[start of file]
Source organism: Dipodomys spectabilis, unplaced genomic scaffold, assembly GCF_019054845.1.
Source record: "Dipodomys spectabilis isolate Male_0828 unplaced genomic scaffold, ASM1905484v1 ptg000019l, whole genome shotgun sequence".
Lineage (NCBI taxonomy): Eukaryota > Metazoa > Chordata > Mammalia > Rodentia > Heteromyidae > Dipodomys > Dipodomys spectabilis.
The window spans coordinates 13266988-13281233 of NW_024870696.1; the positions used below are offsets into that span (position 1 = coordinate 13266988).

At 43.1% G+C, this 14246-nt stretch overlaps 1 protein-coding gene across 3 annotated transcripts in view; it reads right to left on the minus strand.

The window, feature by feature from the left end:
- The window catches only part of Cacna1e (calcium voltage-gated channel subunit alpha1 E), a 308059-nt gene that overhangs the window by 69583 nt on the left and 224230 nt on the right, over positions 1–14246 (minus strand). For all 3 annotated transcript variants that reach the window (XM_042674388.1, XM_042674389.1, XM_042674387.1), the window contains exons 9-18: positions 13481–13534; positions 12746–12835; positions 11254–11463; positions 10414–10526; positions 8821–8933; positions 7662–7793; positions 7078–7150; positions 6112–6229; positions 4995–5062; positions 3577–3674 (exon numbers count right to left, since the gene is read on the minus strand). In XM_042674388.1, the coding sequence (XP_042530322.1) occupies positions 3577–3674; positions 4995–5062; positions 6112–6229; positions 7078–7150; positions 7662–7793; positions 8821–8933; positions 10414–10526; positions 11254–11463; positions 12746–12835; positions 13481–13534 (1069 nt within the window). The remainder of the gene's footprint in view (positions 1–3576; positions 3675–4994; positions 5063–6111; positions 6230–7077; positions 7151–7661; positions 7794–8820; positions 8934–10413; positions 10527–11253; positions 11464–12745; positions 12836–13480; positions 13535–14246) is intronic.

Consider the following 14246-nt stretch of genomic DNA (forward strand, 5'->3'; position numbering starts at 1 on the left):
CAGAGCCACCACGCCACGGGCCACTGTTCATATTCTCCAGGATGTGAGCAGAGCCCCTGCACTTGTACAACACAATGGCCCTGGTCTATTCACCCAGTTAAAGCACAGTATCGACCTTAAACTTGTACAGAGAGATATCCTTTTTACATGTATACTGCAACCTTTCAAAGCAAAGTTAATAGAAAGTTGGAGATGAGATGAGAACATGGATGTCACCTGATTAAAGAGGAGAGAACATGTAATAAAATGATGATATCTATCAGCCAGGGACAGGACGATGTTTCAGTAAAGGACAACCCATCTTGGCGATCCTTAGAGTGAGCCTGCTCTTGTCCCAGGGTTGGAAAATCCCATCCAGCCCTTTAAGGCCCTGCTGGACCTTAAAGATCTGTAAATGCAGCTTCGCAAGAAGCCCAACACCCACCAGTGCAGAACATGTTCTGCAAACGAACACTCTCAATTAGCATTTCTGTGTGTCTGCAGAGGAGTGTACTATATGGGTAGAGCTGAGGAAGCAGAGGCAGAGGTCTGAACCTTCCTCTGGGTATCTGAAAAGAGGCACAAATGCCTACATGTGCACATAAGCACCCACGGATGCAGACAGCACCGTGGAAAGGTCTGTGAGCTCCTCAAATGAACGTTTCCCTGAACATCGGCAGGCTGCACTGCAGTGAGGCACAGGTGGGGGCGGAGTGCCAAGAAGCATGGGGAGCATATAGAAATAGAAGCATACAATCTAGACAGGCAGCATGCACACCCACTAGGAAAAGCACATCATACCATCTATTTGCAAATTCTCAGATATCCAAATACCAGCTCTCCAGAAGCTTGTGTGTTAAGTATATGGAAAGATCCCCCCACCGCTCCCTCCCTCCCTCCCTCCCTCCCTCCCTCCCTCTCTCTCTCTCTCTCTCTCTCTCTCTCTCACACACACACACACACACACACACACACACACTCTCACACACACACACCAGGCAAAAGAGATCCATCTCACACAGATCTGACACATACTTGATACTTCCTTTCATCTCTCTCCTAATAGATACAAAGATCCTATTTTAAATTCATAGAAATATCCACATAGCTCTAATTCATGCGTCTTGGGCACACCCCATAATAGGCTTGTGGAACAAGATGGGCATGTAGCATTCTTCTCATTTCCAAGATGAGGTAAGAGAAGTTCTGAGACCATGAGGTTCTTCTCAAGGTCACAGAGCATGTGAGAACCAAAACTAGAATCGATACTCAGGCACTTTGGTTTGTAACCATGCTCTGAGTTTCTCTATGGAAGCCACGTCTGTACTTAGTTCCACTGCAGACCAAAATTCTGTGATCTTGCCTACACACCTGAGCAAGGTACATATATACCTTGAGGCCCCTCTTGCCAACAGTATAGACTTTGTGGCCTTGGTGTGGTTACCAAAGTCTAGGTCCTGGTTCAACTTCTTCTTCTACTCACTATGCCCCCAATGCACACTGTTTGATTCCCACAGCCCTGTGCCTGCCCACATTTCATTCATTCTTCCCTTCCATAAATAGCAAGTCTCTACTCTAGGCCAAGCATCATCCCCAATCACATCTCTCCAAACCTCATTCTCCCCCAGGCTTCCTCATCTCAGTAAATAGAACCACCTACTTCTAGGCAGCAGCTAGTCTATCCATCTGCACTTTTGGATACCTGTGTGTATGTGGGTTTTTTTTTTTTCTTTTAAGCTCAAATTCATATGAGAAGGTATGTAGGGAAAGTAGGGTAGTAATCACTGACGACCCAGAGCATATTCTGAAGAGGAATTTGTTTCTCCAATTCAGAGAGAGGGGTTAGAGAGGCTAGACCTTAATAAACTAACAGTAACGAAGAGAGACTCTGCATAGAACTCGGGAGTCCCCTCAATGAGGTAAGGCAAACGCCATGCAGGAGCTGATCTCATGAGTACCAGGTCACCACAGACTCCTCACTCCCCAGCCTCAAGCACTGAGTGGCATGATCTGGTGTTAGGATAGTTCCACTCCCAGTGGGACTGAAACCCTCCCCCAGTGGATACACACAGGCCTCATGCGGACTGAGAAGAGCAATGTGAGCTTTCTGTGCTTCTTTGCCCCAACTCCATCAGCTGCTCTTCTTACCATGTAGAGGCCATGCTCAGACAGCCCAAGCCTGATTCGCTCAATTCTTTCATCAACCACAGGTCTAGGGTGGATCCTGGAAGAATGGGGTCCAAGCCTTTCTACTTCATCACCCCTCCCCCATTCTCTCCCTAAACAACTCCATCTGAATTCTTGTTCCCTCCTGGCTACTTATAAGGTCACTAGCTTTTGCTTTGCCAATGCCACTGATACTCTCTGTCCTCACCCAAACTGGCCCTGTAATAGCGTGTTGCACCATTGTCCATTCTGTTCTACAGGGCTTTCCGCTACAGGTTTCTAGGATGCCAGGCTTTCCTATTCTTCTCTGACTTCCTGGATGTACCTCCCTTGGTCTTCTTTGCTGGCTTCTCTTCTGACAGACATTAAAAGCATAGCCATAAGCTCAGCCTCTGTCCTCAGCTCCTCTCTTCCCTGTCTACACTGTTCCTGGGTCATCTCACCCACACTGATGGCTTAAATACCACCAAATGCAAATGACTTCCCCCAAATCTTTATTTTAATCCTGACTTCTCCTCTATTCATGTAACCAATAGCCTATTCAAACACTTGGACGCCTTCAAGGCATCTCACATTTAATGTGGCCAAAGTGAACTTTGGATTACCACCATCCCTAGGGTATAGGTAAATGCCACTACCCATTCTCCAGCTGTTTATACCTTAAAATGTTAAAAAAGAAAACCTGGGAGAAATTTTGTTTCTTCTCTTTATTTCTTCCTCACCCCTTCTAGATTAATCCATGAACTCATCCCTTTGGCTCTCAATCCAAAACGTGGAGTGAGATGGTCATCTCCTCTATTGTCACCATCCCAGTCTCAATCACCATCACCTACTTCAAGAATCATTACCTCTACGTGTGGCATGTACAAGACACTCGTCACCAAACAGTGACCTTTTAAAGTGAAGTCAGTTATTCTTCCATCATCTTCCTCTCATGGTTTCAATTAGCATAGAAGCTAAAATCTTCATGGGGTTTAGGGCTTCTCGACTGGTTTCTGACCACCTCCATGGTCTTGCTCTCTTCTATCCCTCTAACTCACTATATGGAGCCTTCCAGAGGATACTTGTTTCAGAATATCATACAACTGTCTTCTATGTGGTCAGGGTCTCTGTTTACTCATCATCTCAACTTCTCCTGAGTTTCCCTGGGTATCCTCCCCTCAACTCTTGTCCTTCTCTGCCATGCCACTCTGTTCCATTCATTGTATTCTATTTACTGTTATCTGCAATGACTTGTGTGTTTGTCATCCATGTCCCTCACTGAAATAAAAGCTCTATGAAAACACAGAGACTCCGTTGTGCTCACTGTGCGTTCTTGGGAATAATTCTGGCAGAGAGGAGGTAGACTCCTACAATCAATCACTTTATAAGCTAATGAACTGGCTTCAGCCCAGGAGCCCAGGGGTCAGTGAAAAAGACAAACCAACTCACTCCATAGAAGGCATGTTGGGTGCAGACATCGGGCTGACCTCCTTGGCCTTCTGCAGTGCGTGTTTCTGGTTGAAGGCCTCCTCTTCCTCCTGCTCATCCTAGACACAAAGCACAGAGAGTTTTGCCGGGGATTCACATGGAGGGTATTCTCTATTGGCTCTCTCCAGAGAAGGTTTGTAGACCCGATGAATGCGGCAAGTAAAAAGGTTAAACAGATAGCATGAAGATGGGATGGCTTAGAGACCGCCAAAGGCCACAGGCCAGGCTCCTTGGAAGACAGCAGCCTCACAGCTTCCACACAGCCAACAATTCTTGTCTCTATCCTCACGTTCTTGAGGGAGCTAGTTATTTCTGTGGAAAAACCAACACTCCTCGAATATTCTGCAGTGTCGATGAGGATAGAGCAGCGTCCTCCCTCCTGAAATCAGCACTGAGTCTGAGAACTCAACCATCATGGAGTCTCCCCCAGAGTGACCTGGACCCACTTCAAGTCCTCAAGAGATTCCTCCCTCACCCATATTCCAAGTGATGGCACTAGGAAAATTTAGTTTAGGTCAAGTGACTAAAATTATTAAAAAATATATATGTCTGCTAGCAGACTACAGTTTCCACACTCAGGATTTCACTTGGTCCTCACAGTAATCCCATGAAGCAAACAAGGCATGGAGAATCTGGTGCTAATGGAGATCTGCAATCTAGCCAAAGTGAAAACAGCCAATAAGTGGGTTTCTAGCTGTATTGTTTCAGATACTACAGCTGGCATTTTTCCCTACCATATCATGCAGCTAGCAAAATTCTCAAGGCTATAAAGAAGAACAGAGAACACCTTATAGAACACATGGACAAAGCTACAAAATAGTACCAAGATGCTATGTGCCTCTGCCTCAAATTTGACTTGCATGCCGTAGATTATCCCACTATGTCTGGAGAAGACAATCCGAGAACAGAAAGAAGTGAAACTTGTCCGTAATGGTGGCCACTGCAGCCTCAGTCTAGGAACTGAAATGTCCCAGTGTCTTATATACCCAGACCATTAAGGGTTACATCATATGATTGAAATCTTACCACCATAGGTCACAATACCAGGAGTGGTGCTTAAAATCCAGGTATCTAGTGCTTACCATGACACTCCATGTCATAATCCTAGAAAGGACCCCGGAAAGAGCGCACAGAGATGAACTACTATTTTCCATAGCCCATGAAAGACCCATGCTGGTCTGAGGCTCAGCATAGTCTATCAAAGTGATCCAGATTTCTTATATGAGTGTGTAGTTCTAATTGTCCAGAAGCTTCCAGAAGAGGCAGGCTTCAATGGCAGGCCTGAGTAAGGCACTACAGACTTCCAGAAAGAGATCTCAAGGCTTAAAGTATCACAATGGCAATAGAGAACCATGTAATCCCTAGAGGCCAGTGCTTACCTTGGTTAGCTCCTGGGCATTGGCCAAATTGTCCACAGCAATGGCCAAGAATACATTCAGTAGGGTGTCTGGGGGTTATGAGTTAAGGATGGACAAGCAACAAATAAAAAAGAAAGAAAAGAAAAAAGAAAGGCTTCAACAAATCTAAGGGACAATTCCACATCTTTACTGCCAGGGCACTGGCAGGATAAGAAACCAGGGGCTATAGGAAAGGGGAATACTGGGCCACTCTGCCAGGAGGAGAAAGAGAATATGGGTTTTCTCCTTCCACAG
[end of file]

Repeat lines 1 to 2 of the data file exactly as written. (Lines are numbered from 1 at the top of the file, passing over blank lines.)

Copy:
Source organism: Dipodomys spectabilis, unplaced genomic scaffold, assembly GCF_019054845.1.
Source record: "Dipodomys spectabilis isolate Male_0828 unplaced genomic scaffold, ASM1905484v1 ptg000019l, whole genome shotgun sequence".